Microfiber technology enhances cleanliness by preventing cross-contamination and providing overall better hygiene to medical and non-medical facilities alike.
By Teri Bradshaw, Director of Operations, 360clean Facilities managers—I invite you to walk to the nearest janitor’s closet and peek inside. What do you see?  Dirty, stringy, cotton mop-heads?  Stained and stinky cotton rags?  If so, my advice is simple—find a new janitorial company, or hire a new environmental services director.   Cotton mop-heads and rags are obsolete, and any cleaning company worth their salt has switched over to microfiber technology, especially those companies focused on providing hygienic cleaning to their clients.  A survey conducted by Cintas Corporation at the 2010 annual meeting of the Association for Professionals in Infection Control and Epidemiology (APIC), indicated that “52 percent [of respondents] … implemented a microfiber program as the preferred method for cleaning patient rooms.  Of those using microfiber, 98 percent felt that it demonstrated a positive contribution to their facility’s infection control efforts” (Infection Control Today, August 2010).   I suspect that if the same survey were done today, the number of infection preventionists who have implemented microfiber cleaning at their facilities is nearing or has already reached 100 percent. If you’re a facility manager of a non-medical commercial building, you may wonder why this is important to you as you don’t have sick patients in your facility and have no need for an infection preventionist to be on staff.  Well, if you’re only worried about aesthetics, it may not be; however, more and more facility managers are recognizing the value in hygienic cleaning.  Not only does this kind of service clean their building, but it also protects their workforce by eliminating germs, which prevents the transmission of highly contagious communicable illnesses.  The impact of a widespread infectious event could be devastating to your company.  Having a reputable janitorial company that utilizes the latest techniques in hygienic cleaning is the best way to combat rampant absenteeism due to workplace illnesses.

What is Microfiber?

Microfiber textiles are typically constructed from split conjugated fibers of polyester and polyamide; however, most microfiber products specifically designed for cleaning are constructed of 100% polyester microfiber.   These fibers are woven tightly together, which creates a soft, absorbent (holding 8 times its weight in water) material that is exceptional for cleaning.  In addition, microfiber traps particles in the fiber, which allows for a cleaner surface—no left behind dust or lint.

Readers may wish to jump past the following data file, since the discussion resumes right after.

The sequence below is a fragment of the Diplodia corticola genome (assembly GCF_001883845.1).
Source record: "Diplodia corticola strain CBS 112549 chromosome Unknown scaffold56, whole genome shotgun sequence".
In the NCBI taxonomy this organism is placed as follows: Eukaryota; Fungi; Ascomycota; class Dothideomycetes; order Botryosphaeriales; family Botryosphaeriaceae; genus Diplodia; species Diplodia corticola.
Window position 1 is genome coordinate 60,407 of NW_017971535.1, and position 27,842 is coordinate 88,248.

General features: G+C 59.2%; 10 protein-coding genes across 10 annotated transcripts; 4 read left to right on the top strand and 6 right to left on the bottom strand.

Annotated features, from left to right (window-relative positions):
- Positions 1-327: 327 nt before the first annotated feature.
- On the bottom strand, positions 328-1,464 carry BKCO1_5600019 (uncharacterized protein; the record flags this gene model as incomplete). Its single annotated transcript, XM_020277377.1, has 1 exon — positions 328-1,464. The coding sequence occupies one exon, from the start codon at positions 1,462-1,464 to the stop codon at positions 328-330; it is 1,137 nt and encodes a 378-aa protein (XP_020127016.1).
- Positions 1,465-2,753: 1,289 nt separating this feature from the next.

Why is Microfiber Better for Hygienic Cleaning?

The right chemicals and mindfulness of their dilution rates and dwell times are all important factors when cleaning to eliminate germs; however, microfiber is also important for hygienic cleaning as those products with a “split polyester-polyamide filament that are less than .13 denier” is specifically designed to clean on a microscopic scale (Infection Control Today, July 2010).  Tests have shown that those microfiber products trap 99 percent of surface bacteria versus conventional cleaning materials that only captured an average of 33 percent.

How does Microfiber Prevent Cross Contamination?

Some cleaning companies not only use microfiber to enhance their hygienic cleaning services, but they also have gone to color-coding.  Think for a moment.  Is your cleaner using the same rag to clean your desk and telephone that he or she just used to clean the toilet?  If your cleaning company is using plain white rags, you can’t be sure; however, if they are using color specific rags for certain tasks, you can at least assume that the rag they are using on your phone has not been used in the restroom.  The color coding is as follows:
  • Blue – Glass.
  • Green – Dusting.
  • Yellow – All-purpose cleaning.
  • Red – Disinfection.

How Do You Care for Microfiber?

Microfiber is washable, durable, and holds its shape well.  In addition, microfiber is easy to maintain—simply wash microfibers isolated from other kinds of fabric with regular washing detergent.  Steer clear of oily, self-softening, or soap-based detergents.  Those types of detergents or fabric softeners will clog up the fibers, which will reduce the amount of bacteria the material will be able to absorb until all of those oils have been washed out.   When drying, dry at a moderate temperature so to not melt or fuse the fibers together.

Ready to Make a Change?

If interested in hiring a janitorial provider who utilizes microfiber technology in their hygienic cleaning process, contact 360clean for a free proposal.  www.360clean.com
If you’d like to purchase microfiber material for your internal environmental services department I can recommend our partner, Direct Mop Sales.  www.directmopsales.com
Article Sources Infection Control Today, July and August 2010 editions, Virgo Publishing Photo Sources www.microfiber-towels.com www.microfiberwholesales.com
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